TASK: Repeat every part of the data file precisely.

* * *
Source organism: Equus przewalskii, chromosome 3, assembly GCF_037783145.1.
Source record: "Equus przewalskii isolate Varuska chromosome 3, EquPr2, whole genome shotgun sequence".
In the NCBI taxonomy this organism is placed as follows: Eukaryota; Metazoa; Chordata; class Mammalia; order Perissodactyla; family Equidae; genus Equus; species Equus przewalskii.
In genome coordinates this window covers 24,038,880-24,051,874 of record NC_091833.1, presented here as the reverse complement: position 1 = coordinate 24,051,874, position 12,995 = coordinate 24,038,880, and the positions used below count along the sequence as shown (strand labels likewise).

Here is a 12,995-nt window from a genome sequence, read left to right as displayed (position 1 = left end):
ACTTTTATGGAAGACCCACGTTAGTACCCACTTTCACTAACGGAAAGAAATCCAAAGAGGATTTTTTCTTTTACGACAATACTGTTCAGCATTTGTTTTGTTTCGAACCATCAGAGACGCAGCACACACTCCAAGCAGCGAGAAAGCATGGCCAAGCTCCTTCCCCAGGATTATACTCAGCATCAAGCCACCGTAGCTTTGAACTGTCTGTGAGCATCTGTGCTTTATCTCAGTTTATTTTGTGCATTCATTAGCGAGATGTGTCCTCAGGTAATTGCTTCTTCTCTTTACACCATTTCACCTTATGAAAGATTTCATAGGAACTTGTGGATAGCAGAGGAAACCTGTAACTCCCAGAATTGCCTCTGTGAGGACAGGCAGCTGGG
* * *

Source organism: Equus przewalskii, chromosome 3, assembly GCF_037783145.1.
Source record: "Equus przewalskii isolate Varuska chromosome 3, EquPr2, whole genome shotgun sequence".
In the NCBI taxonomy this organism is placed as follows: Eukaryota; Metazoa; Chordata; class Mammalia; order Perissodactyla; family Equidae; genus Equus; species Equus przewalskii.
In genome coordinates this window covers 24,038,880-24,051,874 of record NC_091833.1, presented here as the reverse complement: position 1 = coordinate 24,051,874, position 12,995 = coordinate 24,038,880, and the positions used below count along the sequence as shown (strand labels likewise).

Here is a 12,995-nt window from a genome sequence, read left to right as displayed (position 1 = left end):
ACTTTTATGGAAGACCCACGTTAGTACCCACTTTCACTAACGGAAAGAAATCCAAAGAGGATTTTTTCTTTTACGACAATACTGTTCAGCATTTGTTTTGTTTCGAACCATCAGAGACGCAGCACACACTCCAAGCAGCGAGAAAGCATGGCCAAGCTCCTTCCCCAGGATTATACTCAGCATCAAGCCACCGTAGCTTTGAACTGTCTGTGAGCATCTGTGCTTTATCTCAGTTTATTTTGTGCATTCATTAGCGAGATGTGTCCTCAGGTAATTGCTTCTTCTCTTTACACCATTTCACCTTATGAAAGATTTCATAGGAACTTGTGGATAGCAGAGGAAACCTGTAACTCCCAGAATTGCCTCTGTGAGGACAGGCAGCTGGG